Sa'ad ad-Din II (Arabic: سعد الدين زنكي), reigned c. 1386 – c. 1403 or c. 1410,[1] was a Sultan of the Ifat Sultanate. He was the brother of Haqq ad-Din II, and the father of Mansur ad-Din, Sabr ad-Din II and Badlay ibn Sa'ad ad-Din. The historian Richard Pankhurst describes him as "the last great ruler of Ifat."[2][3]

Sa'ad ad-Din II
سعد الدين زنكي
Sultan of the Sultanate of Ifat
Reign1386/7 – 1402/3 or 1410 CE
(788 – 805 or 817 AH)
PredecessorHaqq ad-Din II
SuccessorSabr ad-Din III
Died1403 or 1410
Zeila Archipelago
Sa'ad ad-Din II
DynastyWalashma dynasty

Reign Edit

Sa'ad ad-Din II was born at the court of the Ethiopian Emperor Newaya Krestos.[4] He and his brother Haqq ad-Din II revolted against the Ethiopian Emperor and moved their capital to Adal which was outside the sphere of Abyssinian control in the Harar plateau.[5] Pankhurst adds that Sa'ad ad-Din also fought against the kingdom of the Hadiya and a pastoral people called the Zalan, both of whom were Christian allies.[6] However, as Taddesse Tamrat notes, these successes were short-lived, and in response to the growing Muslim power in the region Emperor Dawit I strengthened the Ethiopian defenses along the border and established his court at Tilq in Fatagar.

Despite these steps, Sa'ad ad-Din's practice of making quick raids into Ethiopian territory presented a difficult challenge to the Ethiopian Emperor, there were several fights between the Abyssinians and it was not until the Sultan was pursued deep into Ifat territory that the Ethiopians would face him on in a pitched battle. After a battle between Sa'ad ad-Din and the Ethiopian general Barwa, in which the Ifat army was defeated and "no less than 400 elders, each of whom carried an iron bar as his insignia of office" were killed, Sa'ad ad-Din with his remaining supporters were chased to furthest part of Zeila[6] There, the Ethiopian army besieged Zeila, finally capturing the city and killing Sultan Sa'ad ad-Din on the island, Medieval Egyptian historian Al-Maqrizi narrates:

the Amhara pursued Sa'd al-Din as far as the peninsula of Zeila, in the ocean, where he took refuge. The Amhara besieged him there, and deprived him of water; at last one of the impious showed them a way by which they could reach him. When they came upon him a battle ensued; and after three days the water failed. Sa'd al Din was wounded in the forehead and fell to the ground, whereupon they pierced him with their swords. But he died happily, falling in God's cause.[7]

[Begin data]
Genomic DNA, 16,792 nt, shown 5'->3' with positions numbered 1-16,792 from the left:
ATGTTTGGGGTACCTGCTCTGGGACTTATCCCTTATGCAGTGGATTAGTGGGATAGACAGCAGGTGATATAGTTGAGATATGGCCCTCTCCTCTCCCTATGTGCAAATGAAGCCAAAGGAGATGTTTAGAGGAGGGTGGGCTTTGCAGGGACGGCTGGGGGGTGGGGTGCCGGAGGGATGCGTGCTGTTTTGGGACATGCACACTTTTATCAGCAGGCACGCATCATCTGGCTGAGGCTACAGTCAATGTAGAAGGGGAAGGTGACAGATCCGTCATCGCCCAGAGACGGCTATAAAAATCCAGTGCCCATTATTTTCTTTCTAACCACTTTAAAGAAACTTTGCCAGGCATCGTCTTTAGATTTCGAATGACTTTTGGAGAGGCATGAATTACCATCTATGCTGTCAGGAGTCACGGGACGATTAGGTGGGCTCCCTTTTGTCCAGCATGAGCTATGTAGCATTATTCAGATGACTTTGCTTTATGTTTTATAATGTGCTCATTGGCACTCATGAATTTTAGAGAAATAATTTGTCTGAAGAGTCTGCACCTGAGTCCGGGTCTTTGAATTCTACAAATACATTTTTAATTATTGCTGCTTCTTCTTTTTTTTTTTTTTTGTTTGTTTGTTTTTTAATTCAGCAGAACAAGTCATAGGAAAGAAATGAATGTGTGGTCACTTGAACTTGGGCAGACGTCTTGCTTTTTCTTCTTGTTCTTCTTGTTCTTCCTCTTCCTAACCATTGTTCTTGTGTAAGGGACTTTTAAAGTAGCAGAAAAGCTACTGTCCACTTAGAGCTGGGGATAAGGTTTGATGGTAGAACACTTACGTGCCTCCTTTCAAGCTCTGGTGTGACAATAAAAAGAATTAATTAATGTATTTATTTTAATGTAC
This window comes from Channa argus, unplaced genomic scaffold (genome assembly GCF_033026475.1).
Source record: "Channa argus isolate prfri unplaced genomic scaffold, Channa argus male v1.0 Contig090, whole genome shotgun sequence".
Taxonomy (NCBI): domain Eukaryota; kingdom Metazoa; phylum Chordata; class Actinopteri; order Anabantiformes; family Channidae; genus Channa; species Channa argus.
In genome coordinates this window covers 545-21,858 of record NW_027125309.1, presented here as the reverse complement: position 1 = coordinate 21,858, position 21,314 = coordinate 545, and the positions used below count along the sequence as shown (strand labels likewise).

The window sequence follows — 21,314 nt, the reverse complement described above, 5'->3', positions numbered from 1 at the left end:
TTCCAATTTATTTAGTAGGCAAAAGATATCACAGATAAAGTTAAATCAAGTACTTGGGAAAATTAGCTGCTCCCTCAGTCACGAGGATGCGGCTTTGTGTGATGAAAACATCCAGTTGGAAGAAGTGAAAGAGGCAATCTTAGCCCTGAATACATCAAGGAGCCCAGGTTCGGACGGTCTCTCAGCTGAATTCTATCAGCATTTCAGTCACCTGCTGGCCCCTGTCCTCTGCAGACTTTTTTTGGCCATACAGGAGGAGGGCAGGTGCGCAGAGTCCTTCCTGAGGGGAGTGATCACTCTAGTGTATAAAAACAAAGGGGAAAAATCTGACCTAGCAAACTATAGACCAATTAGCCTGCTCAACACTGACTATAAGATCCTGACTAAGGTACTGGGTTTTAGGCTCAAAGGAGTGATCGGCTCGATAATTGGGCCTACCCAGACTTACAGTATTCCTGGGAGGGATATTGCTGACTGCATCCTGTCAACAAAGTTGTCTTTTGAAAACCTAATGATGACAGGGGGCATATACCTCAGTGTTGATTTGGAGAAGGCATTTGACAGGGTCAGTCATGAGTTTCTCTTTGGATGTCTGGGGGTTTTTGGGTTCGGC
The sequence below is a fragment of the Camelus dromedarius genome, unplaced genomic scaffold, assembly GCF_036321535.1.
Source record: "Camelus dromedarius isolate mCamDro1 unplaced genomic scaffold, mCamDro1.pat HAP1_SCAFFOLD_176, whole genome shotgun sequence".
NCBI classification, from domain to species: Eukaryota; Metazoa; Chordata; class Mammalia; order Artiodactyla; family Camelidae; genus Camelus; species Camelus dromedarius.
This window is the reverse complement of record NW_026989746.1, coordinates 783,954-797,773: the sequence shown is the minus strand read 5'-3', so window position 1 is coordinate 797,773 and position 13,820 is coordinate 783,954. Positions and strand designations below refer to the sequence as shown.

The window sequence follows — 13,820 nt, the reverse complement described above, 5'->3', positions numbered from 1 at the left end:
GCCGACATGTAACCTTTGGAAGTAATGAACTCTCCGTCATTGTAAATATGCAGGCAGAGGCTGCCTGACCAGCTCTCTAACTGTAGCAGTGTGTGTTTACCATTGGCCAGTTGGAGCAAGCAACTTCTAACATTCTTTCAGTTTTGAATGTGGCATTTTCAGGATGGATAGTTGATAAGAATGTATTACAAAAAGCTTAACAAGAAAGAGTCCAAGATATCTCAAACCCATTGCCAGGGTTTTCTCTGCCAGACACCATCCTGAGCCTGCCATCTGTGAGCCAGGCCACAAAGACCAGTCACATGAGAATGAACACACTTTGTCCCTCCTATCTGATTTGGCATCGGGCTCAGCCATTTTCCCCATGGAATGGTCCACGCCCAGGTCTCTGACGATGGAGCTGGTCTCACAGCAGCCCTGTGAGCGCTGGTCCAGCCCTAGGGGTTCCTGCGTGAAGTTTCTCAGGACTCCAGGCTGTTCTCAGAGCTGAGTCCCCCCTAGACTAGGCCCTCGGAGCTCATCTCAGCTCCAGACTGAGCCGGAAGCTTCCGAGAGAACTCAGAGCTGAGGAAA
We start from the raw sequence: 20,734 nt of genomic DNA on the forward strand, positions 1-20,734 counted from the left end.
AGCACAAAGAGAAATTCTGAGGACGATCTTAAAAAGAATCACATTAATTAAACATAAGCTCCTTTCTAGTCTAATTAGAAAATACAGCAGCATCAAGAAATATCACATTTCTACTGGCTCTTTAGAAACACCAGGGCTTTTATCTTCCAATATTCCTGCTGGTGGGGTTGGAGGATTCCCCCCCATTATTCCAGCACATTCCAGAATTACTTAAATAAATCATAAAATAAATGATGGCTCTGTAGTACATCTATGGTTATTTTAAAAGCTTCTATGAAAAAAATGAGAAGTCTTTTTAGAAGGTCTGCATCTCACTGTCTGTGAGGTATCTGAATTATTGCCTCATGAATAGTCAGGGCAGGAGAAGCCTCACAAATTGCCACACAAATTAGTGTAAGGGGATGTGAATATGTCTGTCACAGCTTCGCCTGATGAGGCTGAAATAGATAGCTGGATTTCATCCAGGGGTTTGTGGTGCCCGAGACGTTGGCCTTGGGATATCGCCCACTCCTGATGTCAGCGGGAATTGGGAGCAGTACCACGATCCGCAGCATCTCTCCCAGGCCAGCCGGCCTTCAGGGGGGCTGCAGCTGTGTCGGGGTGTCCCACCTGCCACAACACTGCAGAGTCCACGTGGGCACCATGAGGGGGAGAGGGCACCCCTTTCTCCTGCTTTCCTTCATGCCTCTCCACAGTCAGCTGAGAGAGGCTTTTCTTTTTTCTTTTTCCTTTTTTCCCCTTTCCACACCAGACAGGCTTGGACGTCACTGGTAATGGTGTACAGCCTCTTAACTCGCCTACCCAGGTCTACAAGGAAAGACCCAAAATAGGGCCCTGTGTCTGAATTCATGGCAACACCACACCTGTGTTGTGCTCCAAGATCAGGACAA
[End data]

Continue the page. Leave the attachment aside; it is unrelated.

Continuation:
With Sa'ad ad-Din's death, the Walashma dynasty adopted the title of "kings of Adal".[8] His ten sons took refuge in Yemen at the court of King Ahmad bin al-Ashraf.[9]

Legacy Edit

Sa'ad ad-Din's tomb stood as a hallowed site for centuries in Zeila. It was visited by Richard Burton the explorer in 1854, who described it as "a mound of rough stones surrounding an upright pole" near the cemetery, decorated with "the remains of votive banquets, broken stones, dried garbage, and stones blackened by the fire" showing how he was "properly venerated" as the current favorite saint of Zeila.[10] Trimingham notes that at the time he wrote his book (circa 1950), the tomb had been destroyed by the encroaching sea.[11]

Additionally, the Saad ad-Din Islands in northern Somalia, off the coast of Zeila, are named in Sa'ad ad-Din's honour.

According to the chronicle "Conquest of Abyssinia" by Arab faqih, Harla clans descendant from Sa'ad ad-Din II participated in the sixteenth century Ethiopian–Adal War.[12]

See also Edit

Works cited Edit

  • Cerulli, Enrico (1931). "Documenti arabi per la storia dell'Etiopia". Memorie della Reale Accademia Nazionale dei Lincei. 6 (4): 39–101. OCLC 4178469.

Notes Edit

  1. ^ Trimingham, J. Spencer (2013) [1952]. Islam in Ethiopia. London: Routledge. p. 74. ISBN 9781136970221. Trimingham reports that he died either in 805 AH / 1402-3 CE during the reign of Dawit I (according to al-Maqrizi) or in 817 AH / 1414-5 during the reign of Yeshaq I (according to a History of the Walashmaʿ edited by Cerulli 1931, p. 45).
  2. ^ Richard Pankhurst, The Ethiopian Borderlands (Lawrenceville: Red Sea Press, 1997), p. 50.
  3. ^ Asafa Jalata, State Crises, Globalisation, And National Movements In North-east Africa page 3-4
  4. ^ Taddesse Tamrat, Church and State in Ethiopia (Oxford: Clarendon Press, 1972), p. 147.
  6. ^ a b Pankhurst, Borderlands, p. 51
  7. ^ Pankhurst, Richard (1982). History Of Ethiopian Towns. p. 57. ISBN 9783515032049.
  8. ^ J. Spencer Trimingham, Islam in Ethiopia (Oxford: Geoffrey Cumberlege for the University Press, 1952), p. 74 n.7.
  9. ^ Trimingham, p. 74.
  10. ^ Burton, First Footsteps in East Africa, 1856; edited with additional material by Gordon Waterfield (New York: Praeger, 1966), p. 75.
  11. ^ Trimingham, p. 250.
  12. ^ Chekroun, Amélie. Le" Futuh al-Habasa": écriture de l'histoire, guerre et société dans le Bar Sa'ad ad-din. Université Panthéon-Sorbonn. pp. 197–198.
Preceded by Walashma dynasty Succeeded by